Total war and total peace

[Cross-posted at Cliopatria.]

A random thought while sitting in a lecture today: if there is (or can be) such a thing as total war, does that imply that total peace is a meaningful concept?

Firstly, what is total war? One definition, drawn from the ubiquitous set of conference proceedings edited by Stig Förster et al (and more directly, from today's lecture notes), goes something like this. Total war consists of:

  1. total aims: e.g. the destruction of an enemy nation
  2. total methods: e.g. bombing cities
  3. total mobilisation: e.g. conscription for both the armed forces and for labour
  4. total control: e.g. censorship, dictatorship

More briefly, total war is the subordination of every other consideration (law, custom, morality, etc) to the prosecution of war. Total war is an ideal form of warfare, something which can be approached more or less closely, but which can never actually be fully attained. Well, hopefully not, because that would be bad.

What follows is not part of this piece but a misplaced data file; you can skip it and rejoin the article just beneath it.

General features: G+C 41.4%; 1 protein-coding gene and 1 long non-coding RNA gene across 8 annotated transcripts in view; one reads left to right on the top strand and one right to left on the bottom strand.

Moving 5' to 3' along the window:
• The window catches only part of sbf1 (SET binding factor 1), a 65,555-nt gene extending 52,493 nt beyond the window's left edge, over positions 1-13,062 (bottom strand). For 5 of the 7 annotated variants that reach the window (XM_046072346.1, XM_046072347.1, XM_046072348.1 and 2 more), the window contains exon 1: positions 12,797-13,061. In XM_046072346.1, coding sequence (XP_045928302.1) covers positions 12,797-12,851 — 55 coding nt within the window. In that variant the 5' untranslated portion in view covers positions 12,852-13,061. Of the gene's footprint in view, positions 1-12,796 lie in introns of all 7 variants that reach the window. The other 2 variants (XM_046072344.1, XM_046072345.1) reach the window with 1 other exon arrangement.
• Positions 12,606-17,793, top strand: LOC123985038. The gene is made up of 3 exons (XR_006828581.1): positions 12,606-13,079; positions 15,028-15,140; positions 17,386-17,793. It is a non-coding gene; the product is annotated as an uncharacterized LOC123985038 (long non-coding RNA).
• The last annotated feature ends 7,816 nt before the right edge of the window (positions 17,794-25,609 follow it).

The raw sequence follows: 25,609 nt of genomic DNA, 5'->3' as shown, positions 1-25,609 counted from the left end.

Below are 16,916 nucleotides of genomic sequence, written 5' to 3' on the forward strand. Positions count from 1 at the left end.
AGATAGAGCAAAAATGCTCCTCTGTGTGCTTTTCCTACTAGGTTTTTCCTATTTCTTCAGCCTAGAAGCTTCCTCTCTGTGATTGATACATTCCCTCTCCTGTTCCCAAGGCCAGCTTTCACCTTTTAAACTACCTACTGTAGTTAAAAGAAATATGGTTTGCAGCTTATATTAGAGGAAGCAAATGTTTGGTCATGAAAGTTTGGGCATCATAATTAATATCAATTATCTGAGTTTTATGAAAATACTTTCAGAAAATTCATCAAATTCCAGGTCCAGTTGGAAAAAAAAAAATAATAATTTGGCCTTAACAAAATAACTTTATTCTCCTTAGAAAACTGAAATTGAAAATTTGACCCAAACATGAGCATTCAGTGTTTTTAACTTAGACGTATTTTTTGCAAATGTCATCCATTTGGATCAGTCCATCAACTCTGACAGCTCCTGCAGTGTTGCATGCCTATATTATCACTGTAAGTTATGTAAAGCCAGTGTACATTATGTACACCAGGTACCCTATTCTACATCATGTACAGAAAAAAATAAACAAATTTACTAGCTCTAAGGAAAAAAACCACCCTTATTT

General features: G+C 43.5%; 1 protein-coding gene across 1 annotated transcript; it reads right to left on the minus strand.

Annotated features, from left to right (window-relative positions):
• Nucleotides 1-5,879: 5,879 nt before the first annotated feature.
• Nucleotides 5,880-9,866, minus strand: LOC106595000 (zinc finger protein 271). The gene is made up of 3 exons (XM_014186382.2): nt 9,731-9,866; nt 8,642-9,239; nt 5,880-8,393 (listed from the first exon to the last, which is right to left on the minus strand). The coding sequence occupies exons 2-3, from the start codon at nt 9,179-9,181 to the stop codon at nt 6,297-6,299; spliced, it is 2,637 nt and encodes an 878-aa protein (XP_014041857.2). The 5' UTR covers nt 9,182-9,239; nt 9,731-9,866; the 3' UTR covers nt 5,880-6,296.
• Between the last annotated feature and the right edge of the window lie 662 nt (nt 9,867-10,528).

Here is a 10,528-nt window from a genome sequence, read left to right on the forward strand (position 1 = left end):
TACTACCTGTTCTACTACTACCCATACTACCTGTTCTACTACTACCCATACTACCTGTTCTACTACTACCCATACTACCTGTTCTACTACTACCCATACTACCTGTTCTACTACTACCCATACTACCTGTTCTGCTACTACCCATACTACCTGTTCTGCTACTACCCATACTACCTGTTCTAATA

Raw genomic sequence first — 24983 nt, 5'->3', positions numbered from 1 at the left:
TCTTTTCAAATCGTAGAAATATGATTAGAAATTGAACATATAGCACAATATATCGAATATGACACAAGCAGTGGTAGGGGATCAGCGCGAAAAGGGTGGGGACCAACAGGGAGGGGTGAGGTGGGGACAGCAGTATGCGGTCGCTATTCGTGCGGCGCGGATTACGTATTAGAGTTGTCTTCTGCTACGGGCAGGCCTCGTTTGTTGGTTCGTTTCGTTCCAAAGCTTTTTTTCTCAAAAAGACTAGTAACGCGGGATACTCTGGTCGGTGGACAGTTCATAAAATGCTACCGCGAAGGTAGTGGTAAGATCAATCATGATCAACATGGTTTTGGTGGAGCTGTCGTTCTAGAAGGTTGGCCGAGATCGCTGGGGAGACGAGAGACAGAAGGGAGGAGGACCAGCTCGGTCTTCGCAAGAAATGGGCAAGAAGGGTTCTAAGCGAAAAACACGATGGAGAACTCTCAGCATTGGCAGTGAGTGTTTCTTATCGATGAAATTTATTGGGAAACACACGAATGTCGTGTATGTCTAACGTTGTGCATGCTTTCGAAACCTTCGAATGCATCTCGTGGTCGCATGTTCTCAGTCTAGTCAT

So what would total peace look like? I don't think it can simply be the absence of total war; that's just peace generically. Total peace must be total in some sense.

One approach might be to say that total peace is the subordination of every consideration to the prosecution of peace. But why would this be necessary? Perhaps as a sublimation for the martial impulse, a moral equivalent of war. William James called for 'gilded youths' to be conscripted in 'the immemorial human warfare against nature', that is to say to do dirty and unpleasant jobs such as mining, construction, roadbuilding, which would knock some sense into them and make them better people. James was inspired in part by H. G. Wells, who himself later had similar ideas. For example, in his screenplay for Things to Come (1936) he imagined a peaceful future civilisation which turns its energies towards the exploration of the Universe, by way of the construction of a giant space gun.